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Re: cprng_fast implementation benchmarks

<> wrote:
> > There are cases when both security and performance matters.  Consider
> > TCP ISN generation or UDP port number generation (i.e. randomisation).
> > There are known security issues if these numbers can be predicted, but
> > at the same time, high performance penalty is undesirable in the network
> > stack.  However, the requirements are a bit different: the life time of
> > a packet or connection tends to be much smaller than of some encrypted
> > and permanently stored piece of information.  Arguably, given a short
> > life time, a weaker (but faster) CPRNG is enough for making potential
> > attacks unpractical.  Do you disagree?
> I think I do.  The description you gave seems to amount to: we need
> something that is better than a PRNG but it doesn’t have to be as strong
> as the real crypto RNG we have.  But that’s not a particularly precise
> definition, and it’s hard to judge whether a proposed implementation
> meets the requirements, or not.  
> In general, where security issues are involved, it is desirable to have
> properties expressed quantitatively.  For example, security equivalent to
> brute force search over a 2^128 (128 bit) key space.  Or brute force
> over  some other 2^n (n bit) key space.
> Knowing that there are “security issues” with UDP port number generation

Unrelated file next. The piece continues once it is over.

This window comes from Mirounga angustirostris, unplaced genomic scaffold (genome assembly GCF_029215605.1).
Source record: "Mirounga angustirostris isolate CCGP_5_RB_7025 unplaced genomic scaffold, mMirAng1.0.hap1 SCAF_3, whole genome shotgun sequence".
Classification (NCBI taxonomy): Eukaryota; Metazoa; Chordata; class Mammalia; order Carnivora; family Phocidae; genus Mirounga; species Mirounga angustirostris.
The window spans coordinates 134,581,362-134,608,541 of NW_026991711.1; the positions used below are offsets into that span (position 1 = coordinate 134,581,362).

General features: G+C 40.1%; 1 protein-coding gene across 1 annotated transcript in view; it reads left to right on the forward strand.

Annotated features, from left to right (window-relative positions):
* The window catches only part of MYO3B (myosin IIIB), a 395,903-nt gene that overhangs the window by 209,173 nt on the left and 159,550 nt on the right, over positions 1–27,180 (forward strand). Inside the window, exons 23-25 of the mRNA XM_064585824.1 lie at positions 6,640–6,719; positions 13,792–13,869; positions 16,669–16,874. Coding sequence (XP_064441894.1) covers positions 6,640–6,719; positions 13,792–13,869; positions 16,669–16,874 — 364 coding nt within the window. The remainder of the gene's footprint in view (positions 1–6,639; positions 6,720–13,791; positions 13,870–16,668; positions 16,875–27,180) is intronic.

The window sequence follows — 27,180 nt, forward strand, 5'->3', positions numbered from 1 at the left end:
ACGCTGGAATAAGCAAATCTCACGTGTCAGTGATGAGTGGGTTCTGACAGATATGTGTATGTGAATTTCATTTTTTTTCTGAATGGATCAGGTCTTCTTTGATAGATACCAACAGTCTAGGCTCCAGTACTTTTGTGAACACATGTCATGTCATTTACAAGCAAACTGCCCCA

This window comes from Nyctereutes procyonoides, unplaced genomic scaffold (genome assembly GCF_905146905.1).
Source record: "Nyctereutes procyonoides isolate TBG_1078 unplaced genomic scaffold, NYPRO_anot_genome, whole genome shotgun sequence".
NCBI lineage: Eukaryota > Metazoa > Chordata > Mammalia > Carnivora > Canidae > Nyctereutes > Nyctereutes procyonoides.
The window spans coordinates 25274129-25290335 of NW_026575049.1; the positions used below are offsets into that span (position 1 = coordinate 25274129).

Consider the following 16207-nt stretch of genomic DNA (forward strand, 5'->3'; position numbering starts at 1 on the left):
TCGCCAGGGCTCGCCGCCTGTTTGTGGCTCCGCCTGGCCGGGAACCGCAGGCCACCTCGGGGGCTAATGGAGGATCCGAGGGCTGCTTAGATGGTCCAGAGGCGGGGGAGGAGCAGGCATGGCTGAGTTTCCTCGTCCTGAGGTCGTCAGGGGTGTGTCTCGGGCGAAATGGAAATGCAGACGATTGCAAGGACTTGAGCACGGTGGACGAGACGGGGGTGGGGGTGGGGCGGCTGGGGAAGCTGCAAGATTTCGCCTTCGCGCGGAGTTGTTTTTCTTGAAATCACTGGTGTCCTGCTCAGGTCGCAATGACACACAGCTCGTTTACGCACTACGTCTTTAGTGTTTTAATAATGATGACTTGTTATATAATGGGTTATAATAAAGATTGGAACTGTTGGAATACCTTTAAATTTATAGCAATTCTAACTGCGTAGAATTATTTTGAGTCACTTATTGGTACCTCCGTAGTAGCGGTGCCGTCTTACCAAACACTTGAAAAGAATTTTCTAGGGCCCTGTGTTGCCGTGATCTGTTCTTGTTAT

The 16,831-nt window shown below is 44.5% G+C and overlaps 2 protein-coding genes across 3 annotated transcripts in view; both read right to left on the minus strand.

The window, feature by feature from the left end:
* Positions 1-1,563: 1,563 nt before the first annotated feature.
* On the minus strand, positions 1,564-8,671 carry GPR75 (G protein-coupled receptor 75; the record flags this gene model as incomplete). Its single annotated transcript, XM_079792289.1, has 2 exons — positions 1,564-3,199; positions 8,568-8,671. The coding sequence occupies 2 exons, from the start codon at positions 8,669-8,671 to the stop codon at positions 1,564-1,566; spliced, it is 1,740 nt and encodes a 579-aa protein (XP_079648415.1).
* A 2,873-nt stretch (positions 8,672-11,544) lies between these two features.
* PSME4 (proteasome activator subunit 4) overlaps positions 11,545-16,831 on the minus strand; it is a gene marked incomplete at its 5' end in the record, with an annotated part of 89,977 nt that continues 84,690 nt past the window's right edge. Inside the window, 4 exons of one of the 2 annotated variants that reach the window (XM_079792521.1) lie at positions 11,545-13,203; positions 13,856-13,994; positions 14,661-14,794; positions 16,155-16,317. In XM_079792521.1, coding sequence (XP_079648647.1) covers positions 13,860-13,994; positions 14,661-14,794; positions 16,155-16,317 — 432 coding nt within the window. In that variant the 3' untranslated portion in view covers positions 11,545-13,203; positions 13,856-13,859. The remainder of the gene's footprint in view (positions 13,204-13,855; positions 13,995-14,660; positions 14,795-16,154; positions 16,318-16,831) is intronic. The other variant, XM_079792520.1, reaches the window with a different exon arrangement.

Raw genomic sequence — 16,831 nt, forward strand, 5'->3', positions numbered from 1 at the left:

> may mean that a PRNG is inadequate.  Deciding what sort of generator IS
> adequate, though, means starting with a more definite description of the
> nature of the attacks that we’re worried about, and the strength of the
> defense that is desired.

But you do not disagree with the concept of having weak and strong CPRNG,
do you?  I think what you are basically saying is that we should take more
academic approach in a way we classify "weak" and "strong".  Yes, I agree
with that.  Thor made a brief overview in his "Towards design criteria for
cprng_fast()" email which is somewhat a step to that direction, but doing
it properly requires a study.  That requires human resources which we may
or may not have.  Do you know potential volunteers?

Meanwhile, Thor's work is a step forwards from what we have in the tree,
regardless whether weak/strong definition improves or not.


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